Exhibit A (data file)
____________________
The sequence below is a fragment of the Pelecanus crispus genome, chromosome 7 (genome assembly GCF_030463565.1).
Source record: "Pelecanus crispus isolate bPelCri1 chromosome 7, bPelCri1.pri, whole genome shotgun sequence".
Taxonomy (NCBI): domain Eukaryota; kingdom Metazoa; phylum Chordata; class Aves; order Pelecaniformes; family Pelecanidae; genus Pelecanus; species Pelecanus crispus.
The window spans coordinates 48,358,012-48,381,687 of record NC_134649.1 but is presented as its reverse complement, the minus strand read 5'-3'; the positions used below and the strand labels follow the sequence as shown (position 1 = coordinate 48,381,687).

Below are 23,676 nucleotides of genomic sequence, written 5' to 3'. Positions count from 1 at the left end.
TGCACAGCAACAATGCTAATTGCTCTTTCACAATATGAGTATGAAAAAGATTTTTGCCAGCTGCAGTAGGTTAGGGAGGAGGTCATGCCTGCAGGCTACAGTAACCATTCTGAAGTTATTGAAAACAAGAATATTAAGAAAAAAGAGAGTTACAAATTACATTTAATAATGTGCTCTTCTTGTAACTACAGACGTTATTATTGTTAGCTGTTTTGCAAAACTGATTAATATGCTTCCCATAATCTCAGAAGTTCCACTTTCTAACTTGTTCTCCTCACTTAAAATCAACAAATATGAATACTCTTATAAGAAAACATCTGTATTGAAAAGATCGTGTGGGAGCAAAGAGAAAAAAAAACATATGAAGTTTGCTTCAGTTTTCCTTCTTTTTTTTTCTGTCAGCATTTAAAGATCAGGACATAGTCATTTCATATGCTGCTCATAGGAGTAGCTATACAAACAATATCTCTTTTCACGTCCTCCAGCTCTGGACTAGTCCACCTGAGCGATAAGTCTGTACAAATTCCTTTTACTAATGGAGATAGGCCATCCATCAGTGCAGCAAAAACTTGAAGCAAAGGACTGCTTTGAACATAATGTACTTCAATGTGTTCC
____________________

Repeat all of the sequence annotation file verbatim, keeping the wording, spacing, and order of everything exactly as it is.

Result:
The sequence below is a fragment of the Pelecanus crispus genome, chromosome 7 (genome assembly GCF_030463565.1).
Source record: "Pelecanus crispus isolate bPelCri1 chromosome 7, bPelCri1.pri, whole genome shotgun sequence".
Taxonomy (NCBI): domain Eukaryota; kingdom Metazoa; phylum Chordata; class Aves; order Pelecaniformes; family Pelecanidae; genus Pelecanus; species Pelecanus crispus.
The window spans coordinates 48,358,012-48,381,687 of record NC_134649.1 but is presented as its reverse complement, the minus strand read 5'-3'; the positions used below and the strand labels follow the sequence as shown (position 1 = coordinate 48,381,687).

Below are 23,676 nucleotides of genomic sequence, written 5' to 3'. Positions count from 1 at the left end.
TGCACAGCAACAATGCTAATTGCTCTTTCACAATATGAGTATGAAAAAGATTTTTGCCAGCTGCAGTAGGTTAGGGAGGAGGTCATGCCTGCAGGCTACAGTAACCATTCTGAAGTTATTGAAAACAAGAATATTAAGAAAAAAGAGAGTTACAAATTACATTTAATAATGTGCTCTTCTTGTAACTACAGACGTTATTATTGTTAGCTGTTTTGCAAAACTGATTAATATGCTTCCCATAATCTCAGAAGTTCCACTTTCTAACTTGTTCTCCTCACTTAAAATCAACAAATATGAATACTCTTATAAGAAAACATCTGTATTGAAAAGATCGTGTGGGAGCAAAGAGAAAAAAAAACATATGAAGTTTGCTTCAGTTTTCCTTCTTTTTTTTTCTGTCAGCATTTAAAGATCAGGACATAGTCATTTCATATGCTGCTCATAGGAGTAGCTATACAAACAATATCTCTTTTCACGTCCTCCAGCTCTGGACTAGTCCACCTGAGCGATAAGTCTGTACAAATTCCTTTTACTAATGGAGATAGGCCATCCATCAGTGCAGCAAAAACTTGAAGCAAAGGACTGCTTTGAACATAATGTACTTCAATGTGTTCC